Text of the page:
Postdoc Best Practices – Final Reports

Developing new talent to carry out high impact research is of paramount importance to the Computer Science & Engineering research enterprise.  An appointment as a postdoctoral researcher is an increasingly common starting point for a research career.  The National Science Foundation (NSF) Computer & Information Science and Engineering (CISE) Directorate and the CCC recognize the critical importance in having an excellent postdoc training experience to help junior researchers advance their careers.

With NSF’s backing, the CCC created a program to develop, implement and institutionalize the implementation of best practices for supporting postdocs. This program awarded grants to institutions and consortia of institutions to implement best practices for strengthening the postdoc experience in computer science and computing-related fields.  These supporting programs have enabled PhD graduates to transition effectively to research roles in a variety of sectors.

This page contains collected resources from the awarded programs and broader community related to the development of best practices for postdocs.

Information on the awarded programs can be found here.

Below you can find key takeaways identified by the program’s and the CRA’s Center for Evaluating the Research Pipeline (CERP).

Key Lessons Learned:

  • Regularly review progress with the postdocs: Systematic evaluation of progress helps postdocs stay on track and increases the quality of mentoring. Conducting these reviews using 3-6 month progress reports or individual development plans (IDP) can facilitate a productive assessment of progress. Adapting the reporting tools and/or IDP for the computing field will increase their usability.
  • Match skill-sets with professional development opportunities: Postdocs may choose to attend activities on topics they feel more comfortable with or perceive as more immediately relevant to their careers; however, it is important to build all skills necessary for successful careers. Advisors and mentors should help identify the skills that are in greater need of improvement by closely reviewing progress reports and IDPs with each postdoc. Then, actively encourage professional development opportunities that are targeted towards refining those specific skills.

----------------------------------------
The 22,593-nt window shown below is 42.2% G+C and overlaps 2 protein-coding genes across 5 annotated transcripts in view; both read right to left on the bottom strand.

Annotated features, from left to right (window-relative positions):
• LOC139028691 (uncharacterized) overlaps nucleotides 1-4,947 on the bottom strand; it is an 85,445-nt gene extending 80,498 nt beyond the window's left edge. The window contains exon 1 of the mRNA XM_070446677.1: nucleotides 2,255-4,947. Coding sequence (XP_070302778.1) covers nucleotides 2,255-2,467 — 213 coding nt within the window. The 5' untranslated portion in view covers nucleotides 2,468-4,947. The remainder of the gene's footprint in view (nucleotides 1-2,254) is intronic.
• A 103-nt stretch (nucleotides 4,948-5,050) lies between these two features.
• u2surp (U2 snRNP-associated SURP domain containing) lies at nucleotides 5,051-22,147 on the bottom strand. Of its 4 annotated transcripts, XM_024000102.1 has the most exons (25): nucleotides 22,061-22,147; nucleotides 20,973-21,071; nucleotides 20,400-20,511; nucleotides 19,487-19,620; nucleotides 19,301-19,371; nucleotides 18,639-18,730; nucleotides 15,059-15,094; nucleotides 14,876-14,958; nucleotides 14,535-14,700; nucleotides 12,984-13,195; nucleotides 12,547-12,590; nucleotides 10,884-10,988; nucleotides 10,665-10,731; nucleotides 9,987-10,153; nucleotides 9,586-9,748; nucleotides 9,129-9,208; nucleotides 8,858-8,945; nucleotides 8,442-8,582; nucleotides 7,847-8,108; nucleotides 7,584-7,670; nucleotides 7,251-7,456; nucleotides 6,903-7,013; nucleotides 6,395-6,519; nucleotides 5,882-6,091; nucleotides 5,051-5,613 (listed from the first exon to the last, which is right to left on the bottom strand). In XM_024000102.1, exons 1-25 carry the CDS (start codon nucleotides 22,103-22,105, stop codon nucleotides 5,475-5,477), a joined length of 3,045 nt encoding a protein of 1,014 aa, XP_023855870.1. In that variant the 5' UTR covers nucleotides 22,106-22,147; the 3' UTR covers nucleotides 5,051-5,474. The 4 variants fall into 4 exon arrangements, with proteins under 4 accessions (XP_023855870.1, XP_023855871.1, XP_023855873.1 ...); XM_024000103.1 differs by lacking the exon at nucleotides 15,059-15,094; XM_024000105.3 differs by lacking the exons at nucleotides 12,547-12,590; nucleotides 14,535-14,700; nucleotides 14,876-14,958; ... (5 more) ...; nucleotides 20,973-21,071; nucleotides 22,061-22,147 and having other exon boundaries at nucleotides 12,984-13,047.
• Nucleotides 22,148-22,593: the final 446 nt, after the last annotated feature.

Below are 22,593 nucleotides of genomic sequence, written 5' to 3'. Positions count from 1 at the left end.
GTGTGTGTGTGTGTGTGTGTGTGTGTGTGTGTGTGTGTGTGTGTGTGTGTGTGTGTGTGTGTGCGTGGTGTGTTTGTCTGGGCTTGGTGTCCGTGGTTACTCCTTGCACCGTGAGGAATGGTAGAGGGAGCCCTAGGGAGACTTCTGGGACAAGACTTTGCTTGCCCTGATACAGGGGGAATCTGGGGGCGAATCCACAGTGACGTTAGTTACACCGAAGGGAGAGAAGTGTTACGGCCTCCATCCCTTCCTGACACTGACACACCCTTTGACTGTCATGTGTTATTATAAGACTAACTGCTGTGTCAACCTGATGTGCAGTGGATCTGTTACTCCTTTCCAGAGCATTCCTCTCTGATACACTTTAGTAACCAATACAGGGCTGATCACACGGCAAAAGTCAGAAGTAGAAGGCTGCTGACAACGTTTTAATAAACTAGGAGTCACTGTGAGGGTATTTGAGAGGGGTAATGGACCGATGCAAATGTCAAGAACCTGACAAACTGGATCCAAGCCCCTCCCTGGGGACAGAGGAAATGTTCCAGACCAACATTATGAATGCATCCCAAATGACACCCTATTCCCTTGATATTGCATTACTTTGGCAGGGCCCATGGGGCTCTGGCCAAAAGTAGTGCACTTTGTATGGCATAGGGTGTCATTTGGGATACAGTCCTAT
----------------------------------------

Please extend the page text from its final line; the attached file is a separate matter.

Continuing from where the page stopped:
• Organize skill development activities in a variety of formats: Because postdocs are busy and may not be able to attend each event organized by their institution (or partnering institution), offering a variety of formats for skill development activities may help accommodate postdocs’ schedules and increase attendance rates. For example, live-streaming workshops or hosting webinars would help engage postdocs in professional development activities who still need to manage the demands on their time. Furthermore, this approach can reduce the amount of resources and time required of the faculty/department. These online formats, in addition to hands-on activities held in person (e.g., job market preparation; grant writing), are important aspects to the overall postdoc training experience.
  • Facilitate networking: Networking is a key component of postdoc professional development and future success as researchers in the field. During advising or mentoring sessions, identify opportunities for the postdoc to participate in that are tailored to building strong communication and networking skills. Further, incorporate networking opportunities into organized workshops and seminars, even for specialized topics.
  • Keep in mind the geographical proximity of activities to the postdocs: Lessons Learned from the Postdoc Best Practices Program While organizing activities as part of a postdoc program, it is important to considert the geographical location of the activities. For instance, when multiple institutions with a large geographical spread form a partnership for postdoctoral affairs, if events are primarily held a single location, many postdocs are unable to attend.

You can download the takeaways in pdf format here and read the entire final report prepared by the CERP team at this link.